Description of Treatment and Biochemical/Anthropometric Parameters

All medications (active ingredients and biologic drugs) indicated for the treatment of AD (general and specific) were recorded based on the Anatomical Therapeutic Chemical Classification System.18 Information was obtained from the records of the dispensing pharmacy using the RCMPS application of CatSalut. The medication for a specific patient was chosen by the physician (daily clinical practice). The medications prescribed were obtained during the follow-up period (1 year). During the inclusion period, a series of biochemical and anthropometric parameters were also obtained (arterial blood pressure, body mass index, glucose, total cholesterol, and serum creatinine).

Usage of Resources and Associated Costs

Direct health care costs (direct costs) were considered to be those associated with care provided by health professionals (medical visits, days of hospital stay, emergency department visits, diagnostic and therapeutic requests, medication); non–health care (indirect) costs were considered to be those associated with the loss of work productivity (days unable to work). The design of the cost system took into account the characteristics of the organizations and the stage of development of the available information systems. Cost was expressed as mean cost per patient-year (annual unit cost) obtained during follow-up (1 year from the index date). Table 3 shows the items analyzed and their associated costs (year 2015). The rates were obtained based on cost accounting at the individual study hospital, except for medication and sick leave. Prescriptions were quantified according to the retail price per container at the time of prescription. Days unable to work (loss of productivity) were quantified according to the minimum interprofessional salary (source, Spanish National Statistics Institute).19 This study did not take account of non–health care direct costs, namely, those considered “out of pocket” (ie, costs paid by the patients themselves or their families), as these are not recorded in the database and the study design prevented direct access to the patients.

Table 3.

Detail of Unit Costs and Work Productivity Lost (Year 2015).

Health Care and Non–Health Care Resources  Unit Cost, € 
Medical Visits
Primary care  23.19 
Emergency department  117.53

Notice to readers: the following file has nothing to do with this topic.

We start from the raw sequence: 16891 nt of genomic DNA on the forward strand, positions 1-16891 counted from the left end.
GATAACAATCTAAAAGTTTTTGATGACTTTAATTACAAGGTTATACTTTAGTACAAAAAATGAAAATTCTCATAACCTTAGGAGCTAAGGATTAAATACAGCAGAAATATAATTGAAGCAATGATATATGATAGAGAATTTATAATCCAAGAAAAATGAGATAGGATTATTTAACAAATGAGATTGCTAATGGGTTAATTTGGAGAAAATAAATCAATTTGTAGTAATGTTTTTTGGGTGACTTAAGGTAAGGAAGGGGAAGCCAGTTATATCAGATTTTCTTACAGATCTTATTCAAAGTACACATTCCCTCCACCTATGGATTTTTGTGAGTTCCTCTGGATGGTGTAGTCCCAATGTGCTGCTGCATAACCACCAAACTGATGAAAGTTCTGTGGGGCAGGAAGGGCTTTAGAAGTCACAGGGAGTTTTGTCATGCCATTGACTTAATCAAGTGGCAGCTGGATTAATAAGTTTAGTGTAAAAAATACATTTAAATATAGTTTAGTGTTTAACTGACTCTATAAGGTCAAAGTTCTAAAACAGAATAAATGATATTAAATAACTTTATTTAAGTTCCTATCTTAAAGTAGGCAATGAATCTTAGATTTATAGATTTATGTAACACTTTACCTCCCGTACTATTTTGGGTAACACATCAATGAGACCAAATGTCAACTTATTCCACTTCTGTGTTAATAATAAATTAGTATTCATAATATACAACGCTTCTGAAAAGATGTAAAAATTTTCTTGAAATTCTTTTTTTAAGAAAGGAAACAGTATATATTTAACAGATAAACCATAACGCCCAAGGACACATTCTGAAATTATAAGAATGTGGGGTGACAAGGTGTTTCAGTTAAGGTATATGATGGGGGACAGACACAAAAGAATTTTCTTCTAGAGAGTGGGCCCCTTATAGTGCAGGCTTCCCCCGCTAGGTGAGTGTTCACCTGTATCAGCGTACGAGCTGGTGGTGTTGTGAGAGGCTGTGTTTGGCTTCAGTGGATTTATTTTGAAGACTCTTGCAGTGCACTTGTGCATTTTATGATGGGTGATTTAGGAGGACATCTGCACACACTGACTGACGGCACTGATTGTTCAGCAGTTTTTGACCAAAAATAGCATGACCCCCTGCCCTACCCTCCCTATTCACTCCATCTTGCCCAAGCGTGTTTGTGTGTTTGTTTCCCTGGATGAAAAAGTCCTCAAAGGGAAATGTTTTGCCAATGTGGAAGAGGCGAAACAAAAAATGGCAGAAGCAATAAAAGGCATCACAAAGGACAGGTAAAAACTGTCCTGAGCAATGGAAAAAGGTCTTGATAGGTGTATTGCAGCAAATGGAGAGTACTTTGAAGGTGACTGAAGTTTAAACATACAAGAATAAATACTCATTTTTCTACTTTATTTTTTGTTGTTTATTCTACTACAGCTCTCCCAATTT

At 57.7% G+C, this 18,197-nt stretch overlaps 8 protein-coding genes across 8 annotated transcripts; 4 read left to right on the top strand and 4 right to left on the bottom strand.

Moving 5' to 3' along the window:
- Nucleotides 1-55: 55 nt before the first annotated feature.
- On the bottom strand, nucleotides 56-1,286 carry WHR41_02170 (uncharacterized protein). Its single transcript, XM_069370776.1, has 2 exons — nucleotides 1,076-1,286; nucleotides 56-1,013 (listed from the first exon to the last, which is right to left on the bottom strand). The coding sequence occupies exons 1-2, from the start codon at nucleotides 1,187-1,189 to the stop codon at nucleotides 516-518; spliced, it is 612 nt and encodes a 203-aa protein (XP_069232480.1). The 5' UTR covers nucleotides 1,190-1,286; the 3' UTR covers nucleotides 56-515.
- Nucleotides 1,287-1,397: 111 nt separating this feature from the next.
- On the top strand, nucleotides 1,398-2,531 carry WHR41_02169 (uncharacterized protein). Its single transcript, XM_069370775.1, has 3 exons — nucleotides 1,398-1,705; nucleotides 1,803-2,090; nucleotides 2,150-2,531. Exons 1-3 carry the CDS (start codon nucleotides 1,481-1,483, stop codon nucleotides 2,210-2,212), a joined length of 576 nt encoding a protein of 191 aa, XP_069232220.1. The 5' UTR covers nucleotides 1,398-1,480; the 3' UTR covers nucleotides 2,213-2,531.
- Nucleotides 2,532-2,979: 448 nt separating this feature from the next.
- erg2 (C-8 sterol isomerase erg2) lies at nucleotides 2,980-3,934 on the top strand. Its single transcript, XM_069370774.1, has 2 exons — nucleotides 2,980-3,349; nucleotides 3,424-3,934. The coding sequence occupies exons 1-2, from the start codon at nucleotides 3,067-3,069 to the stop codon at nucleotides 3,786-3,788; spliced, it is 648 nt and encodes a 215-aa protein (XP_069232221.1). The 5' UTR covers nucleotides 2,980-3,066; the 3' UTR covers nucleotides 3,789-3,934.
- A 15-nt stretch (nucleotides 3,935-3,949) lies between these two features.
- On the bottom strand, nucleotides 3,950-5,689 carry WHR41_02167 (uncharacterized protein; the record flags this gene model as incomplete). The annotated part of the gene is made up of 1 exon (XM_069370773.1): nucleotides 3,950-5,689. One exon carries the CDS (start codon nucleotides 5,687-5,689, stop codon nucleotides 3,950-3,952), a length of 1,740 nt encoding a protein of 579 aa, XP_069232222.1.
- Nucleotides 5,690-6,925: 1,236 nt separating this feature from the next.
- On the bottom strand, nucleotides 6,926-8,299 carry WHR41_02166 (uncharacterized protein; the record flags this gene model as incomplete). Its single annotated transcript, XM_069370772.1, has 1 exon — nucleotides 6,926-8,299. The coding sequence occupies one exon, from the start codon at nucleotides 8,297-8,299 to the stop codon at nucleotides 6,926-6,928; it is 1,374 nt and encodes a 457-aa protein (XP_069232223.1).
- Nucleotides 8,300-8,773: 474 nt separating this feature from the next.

Hospitalization (1 d)  320.90 
Specialized carea  67.50 
Additional Tests
Laboratory tests  22.30 
Conventional radiology  18.50 
Diagnostic/therapeutic testsb  37.12 
Spirometry/skin tests  15.00 
Computed tomography  92.00 
Magnetic resonance  154.00 
Bronchodilation tests  56.00 
Other  37.12 
Drug prescriptions  RRP 
Work Productivity-Indirect Costs
Cost per day not worked  101.21 

Abbreviation: RRP, recommended retail price.

a

Only in respiratory medicine, allergy and dermatology.

b

Associated with atopic dermatitis.

Data for health care resources obtained from the Spanish National Statistical Institute and cost accounting at each center.

Data Confidentiality

The study was classified by the Spanish Agency for Medications and Medical Devices as EPA-OD (Estudio Post-Autorización, Otro Diseño [postauthorization study, other design]) and subsequently approved by the Ethics Committee of Universidad Internacional de Cataluña (UIC, Barcelona).

Statistical Analysis

Data were validated to ensure the quality of the results. A descriptive univariate analysis of the variables of interest was performed. Qualitative data were expressed using absolute and relative frequencies. The percentages and 95% confidence intervals (CI) for the parameters of interest were based on the total number of patients with nonmissing values. Quantitative values were expressed using the mean (SD) and median (IQR). Normality was assessed using the Kolmogorov-Smirnov test. The bivariate analysis was performed using an analysis of variance test, χ2 test, and Pearson linear correlation coefficient. Multiple regression analysis was performed to obtain the variables associated with AD and the health care cost (stepwise). Costs were compared following the recommendations of Thompson and Barber20 using analysis of covariance, with sex, age, Charlson index, RUB, and time since diagnosis as covariates (estimated marginal means, Bonferroni correction). The analysis was performed using IBM SPSS Statistics for Windows, Version 19 (IBM Corp). Statistical significance was set at P<.05.

Sensitivity Analysis

Given that the classification of AD as severe according to the criteria set out in the study could be underestimated (only patients receiving immunosuppressants or biologics and/or hospitalized patients were taken into account), a sensitivity analysis was performed. This included patients with severe AD receiving oral corticosteroids in order to determine health care costs and loss of work productivity (model corrected for covariates).

Results

From an initial selection of 101 834 patients aged ≥18years in the study centers, 6287 were diagnosed with AD. After application of the exclusion criteria, a total of 6186 patients were finally included. Figure 1 shows the flow diagram of patients included in the study after taking into account the inclusion and exclusion criteria set out in Patients and Methods. We established 3 groups according to the severity of AD, as follows: mild, 55.7% (n=3445); moderate, 38.2% (n=2361); and severe, 6.1% (n=380).

Table 4 shows the general characteristics of the study population according to the 3 groups. Mean age was 47.1years, and 61.6% were women. Morbidity associated with AD, measured using RUBs, was 2.3points. The main comorbid conditions in patients with AD were asthma, depressive syndrome, and dyslipidemia (33.7%, 36.3%, and 53.7%, respectively). Comorbidities are also shown in Table 4.

Table 4.